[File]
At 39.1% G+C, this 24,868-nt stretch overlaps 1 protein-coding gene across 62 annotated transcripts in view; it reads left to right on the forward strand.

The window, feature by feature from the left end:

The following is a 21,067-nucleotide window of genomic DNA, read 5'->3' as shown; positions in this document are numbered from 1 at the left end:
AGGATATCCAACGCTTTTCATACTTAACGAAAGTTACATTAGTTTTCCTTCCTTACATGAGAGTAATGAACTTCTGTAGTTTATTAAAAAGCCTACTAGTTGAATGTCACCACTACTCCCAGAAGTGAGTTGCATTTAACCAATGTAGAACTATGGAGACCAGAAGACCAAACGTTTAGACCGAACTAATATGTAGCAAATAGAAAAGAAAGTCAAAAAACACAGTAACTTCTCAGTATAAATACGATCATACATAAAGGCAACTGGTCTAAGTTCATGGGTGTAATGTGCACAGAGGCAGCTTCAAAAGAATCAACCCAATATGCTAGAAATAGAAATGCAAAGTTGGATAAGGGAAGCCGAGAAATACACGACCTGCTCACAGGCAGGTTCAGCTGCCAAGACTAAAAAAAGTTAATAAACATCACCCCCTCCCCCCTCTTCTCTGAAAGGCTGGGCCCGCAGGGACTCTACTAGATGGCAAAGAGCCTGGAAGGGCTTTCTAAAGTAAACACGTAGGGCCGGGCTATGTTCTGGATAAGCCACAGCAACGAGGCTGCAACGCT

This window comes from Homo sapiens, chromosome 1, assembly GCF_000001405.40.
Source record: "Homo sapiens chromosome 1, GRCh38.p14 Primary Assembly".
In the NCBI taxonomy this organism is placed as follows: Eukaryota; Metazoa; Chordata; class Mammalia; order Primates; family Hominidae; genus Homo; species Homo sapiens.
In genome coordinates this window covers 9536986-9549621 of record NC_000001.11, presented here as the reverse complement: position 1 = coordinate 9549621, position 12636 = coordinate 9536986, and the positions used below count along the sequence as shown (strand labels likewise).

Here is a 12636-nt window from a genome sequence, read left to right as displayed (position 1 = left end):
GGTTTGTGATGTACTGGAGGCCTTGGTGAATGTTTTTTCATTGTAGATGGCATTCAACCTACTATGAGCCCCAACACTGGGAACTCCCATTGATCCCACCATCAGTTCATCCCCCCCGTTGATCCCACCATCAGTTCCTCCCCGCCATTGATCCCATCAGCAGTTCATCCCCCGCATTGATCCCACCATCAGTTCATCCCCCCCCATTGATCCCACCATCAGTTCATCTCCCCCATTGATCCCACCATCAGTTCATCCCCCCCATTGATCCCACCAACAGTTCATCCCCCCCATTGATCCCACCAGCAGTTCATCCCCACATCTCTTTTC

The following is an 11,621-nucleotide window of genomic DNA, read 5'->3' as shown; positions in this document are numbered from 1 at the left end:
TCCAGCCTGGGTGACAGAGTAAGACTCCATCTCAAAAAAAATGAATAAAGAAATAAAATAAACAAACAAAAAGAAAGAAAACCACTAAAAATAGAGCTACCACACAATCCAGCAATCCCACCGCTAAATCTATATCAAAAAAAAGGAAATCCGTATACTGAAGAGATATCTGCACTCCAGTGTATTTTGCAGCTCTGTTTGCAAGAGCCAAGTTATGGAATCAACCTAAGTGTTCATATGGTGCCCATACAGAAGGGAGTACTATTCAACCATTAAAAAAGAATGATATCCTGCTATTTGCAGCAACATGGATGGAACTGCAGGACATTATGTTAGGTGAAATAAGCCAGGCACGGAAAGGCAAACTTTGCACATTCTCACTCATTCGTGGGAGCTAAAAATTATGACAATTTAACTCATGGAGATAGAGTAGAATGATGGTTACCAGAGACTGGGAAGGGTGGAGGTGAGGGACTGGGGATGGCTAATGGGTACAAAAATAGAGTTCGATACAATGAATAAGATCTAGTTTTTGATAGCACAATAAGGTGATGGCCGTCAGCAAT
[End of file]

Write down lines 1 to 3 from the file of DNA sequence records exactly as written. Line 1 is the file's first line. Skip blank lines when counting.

At 39.1% G+C, this 24,868-nt stretch overlaps 1 protein-coding gene across 62 annotated transcripts in view; it reads left to right on the forward strand.

The window, feature by feature from the left end:

The following is a 21,067-nucleotide window of genomic DNA, read 5'->3' as shown; positions in this document are numbered from 1 at the left end: